all-purpoe flour

I want to use one of my favorite scone recipes, which calls for
all-purpose flour, but I am currently living in New Zealand, where they
don't have any such thing - only cake flour and high grade (bread)
flour. I understand all purpose flour is a mix of the two. Does anyone
know what the correct proportions would be? Should I use half and half?
thanks,
Fay
Reply to
Fay Wouk
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The flour in a scone recipe is mostly inconsequential. It is the mixing method, 99%.
Provided you are talking about the same scones as I, like our biscuits,=20 just sweet, triangle shape, like they are served in the tea houses in=20 Victoria B.C..
A little gluten in the flour there is definitely desireable, because the =
dough is made up like a rubbed piedough, just much wetter. The gluten will help make the layers, with the butter and method.
BTW, there has to be an All Purpose flour, even down under, they do cook =
with a flour, make soups, sauces, etc., don't they? Or is it mint jelly with the lamb all the way?
--=20 Sincerly,
C=3D=A6-)=A7 H. W. Hans Kuntze, CMC, S.g.K. (_o_)
formatting link
, chefcmcchef.com"Don't cry because it's over, Smile because it Happened"_/ _/ _/ _/ _/ _/ _/ _/ _/ _/ _/ _/ _/ _/ _/ _/ _/ _/ _/ _/=20
Reply to
H. W. Hans Kuntze
Don't they have "flour" in the stores? What do you get when you walk into a supermarket and ask for 5 pounds or 2 kilos of flour?
Barry
Reply to
barry
You can buy plain flour as that is available in both New Zealand and Australia. If not just tell the strorekeeper you want ordinary flour. I am not worried about the bread flour of those areas as they are lower in protein quality than the north american flours. Look ,bakers in those areas usually add gluten if they made bread with their bakers flour meaning that their flour quality is medium gluten type in the same range as all purpoe flour.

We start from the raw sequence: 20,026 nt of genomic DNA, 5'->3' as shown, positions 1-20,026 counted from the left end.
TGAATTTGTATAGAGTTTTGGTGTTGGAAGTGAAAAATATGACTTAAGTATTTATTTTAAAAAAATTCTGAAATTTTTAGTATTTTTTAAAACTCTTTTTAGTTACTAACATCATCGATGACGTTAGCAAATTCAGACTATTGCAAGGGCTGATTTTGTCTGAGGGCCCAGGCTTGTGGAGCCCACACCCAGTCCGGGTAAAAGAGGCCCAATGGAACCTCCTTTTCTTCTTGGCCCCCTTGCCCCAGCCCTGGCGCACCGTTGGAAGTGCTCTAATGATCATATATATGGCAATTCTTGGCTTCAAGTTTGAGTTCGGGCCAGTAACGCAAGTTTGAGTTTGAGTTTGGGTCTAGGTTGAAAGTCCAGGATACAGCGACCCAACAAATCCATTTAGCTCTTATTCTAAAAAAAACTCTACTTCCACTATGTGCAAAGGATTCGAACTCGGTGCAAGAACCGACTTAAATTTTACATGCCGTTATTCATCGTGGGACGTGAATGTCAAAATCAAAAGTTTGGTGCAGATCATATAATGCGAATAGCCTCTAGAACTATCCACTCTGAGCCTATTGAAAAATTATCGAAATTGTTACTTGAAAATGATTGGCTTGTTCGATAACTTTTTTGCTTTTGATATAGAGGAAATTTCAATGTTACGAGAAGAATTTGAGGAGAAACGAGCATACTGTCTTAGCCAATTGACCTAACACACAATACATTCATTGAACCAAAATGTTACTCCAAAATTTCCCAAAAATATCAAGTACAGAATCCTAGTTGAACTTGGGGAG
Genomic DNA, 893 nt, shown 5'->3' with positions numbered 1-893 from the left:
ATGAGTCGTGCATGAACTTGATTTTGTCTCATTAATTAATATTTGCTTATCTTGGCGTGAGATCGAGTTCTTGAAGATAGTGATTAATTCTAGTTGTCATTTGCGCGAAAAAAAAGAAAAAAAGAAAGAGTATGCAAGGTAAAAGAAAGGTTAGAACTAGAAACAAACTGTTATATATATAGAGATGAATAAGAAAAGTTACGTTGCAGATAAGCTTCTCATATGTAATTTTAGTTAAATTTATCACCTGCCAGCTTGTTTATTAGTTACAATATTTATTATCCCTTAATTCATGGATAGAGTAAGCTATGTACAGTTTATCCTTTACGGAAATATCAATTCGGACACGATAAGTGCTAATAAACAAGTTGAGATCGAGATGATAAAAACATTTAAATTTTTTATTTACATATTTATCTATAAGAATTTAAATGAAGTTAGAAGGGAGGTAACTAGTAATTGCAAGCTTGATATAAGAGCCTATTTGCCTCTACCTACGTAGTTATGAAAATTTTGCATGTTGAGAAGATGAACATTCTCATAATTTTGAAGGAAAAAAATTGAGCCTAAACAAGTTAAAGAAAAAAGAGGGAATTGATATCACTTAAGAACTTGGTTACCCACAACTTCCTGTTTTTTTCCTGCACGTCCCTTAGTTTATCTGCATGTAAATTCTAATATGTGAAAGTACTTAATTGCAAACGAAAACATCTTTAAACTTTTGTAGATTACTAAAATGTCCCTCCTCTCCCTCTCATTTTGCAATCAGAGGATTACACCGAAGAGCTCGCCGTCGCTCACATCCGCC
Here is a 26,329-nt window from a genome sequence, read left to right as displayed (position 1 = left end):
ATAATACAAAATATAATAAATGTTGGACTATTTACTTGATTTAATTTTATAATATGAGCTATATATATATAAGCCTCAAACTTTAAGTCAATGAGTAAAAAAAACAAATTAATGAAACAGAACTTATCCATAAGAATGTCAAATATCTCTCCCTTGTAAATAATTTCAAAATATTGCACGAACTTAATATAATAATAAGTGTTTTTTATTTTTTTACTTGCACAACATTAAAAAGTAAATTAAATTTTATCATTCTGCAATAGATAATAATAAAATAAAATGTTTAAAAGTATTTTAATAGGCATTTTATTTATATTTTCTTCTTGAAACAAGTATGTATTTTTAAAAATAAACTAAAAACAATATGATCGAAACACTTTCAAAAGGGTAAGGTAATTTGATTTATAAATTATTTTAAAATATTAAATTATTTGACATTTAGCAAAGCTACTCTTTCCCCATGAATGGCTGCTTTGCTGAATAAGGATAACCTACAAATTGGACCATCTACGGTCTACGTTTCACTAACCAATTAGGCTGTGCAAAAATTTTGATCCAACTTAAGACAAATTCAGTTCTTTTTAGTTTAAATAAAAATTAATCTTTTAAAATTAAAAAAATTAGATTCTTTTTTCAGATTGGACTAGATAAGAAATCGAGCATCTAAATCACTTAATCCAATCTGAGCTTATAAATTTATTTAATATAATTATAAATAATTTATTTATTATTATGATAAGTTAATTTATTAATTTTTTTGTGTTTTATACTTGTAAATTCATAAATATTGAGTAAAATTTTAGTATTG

Flour in those areas are of thiese types, BAkers Flour 11% protein, Seldom reach 12% in most areas. Biscuit flour and pastry flour 9-9.5% protein High ratio cake flour 8-9% protein wholemeal flour 12-13% protein wheat meal flour or 90% whole meal and 10% bakers flour;this latter flour is a finer granulation than the normal wholemeal. Roy
Reply to
Roy Basan
In article ,
There is high-grade, which is for bread, and standard, which I was told by a local is for cake. As far as I know, those are the choices.
Fay
Reply to
Fay Wouk
In article ,
Yes, that is what I'm talking about.
Well, I'm perfectly happy to mix my two types of flour, so as to have some gluten, but I'd like to know what proportions to use.
Well, there's nothing called all purpose, and I was told one was for bread and the other for cake. I don't know which one most people use for making gravy. I use the standard (cake) flour, myself.
Reply to
Fay Wouk
I've checked several substitution lists, and none of them suggest adding bread flour to your cake flour. Instead, they suggest for every cup of all-purpose flour, use 1 cup, plus two tbls. of cake flour. Hope this works for you.
Reply to
tmnoland
That should work in terms of equivalent weight. That is, the weight of 1 cup +2 TBS. cake flour = 1 cup of AP flour. It doesn't approximate the protein content of the AP flour. There are other qualitative differences such as particle size and pH.
Reply to
Vox Humana
What you are calling "cake flour" may in fact be what is often called "plain flour" in the UK, Australia and New Zealand. There used to be 3 flours available to the average housewife in those countries: plain, self-raising and bread. The plain would be the equivalent of North American All-Purpose. Anyway, what have you got to lose by trying the "cake" flour? Just a dollar's worth of flour and an hour in the kitchen. Graham
Reply to
graham
For an "emergency" substitute for pastry flour, I was told in school to substitute all purpose flour. Or, not having that, equal parts by weight of bread flour and cake flour. I have done this, with good results. As for gravies (and roux as well), you want the starch as your thickening agent, so use cake (low protien) flour.
Reply to
chef_riggy

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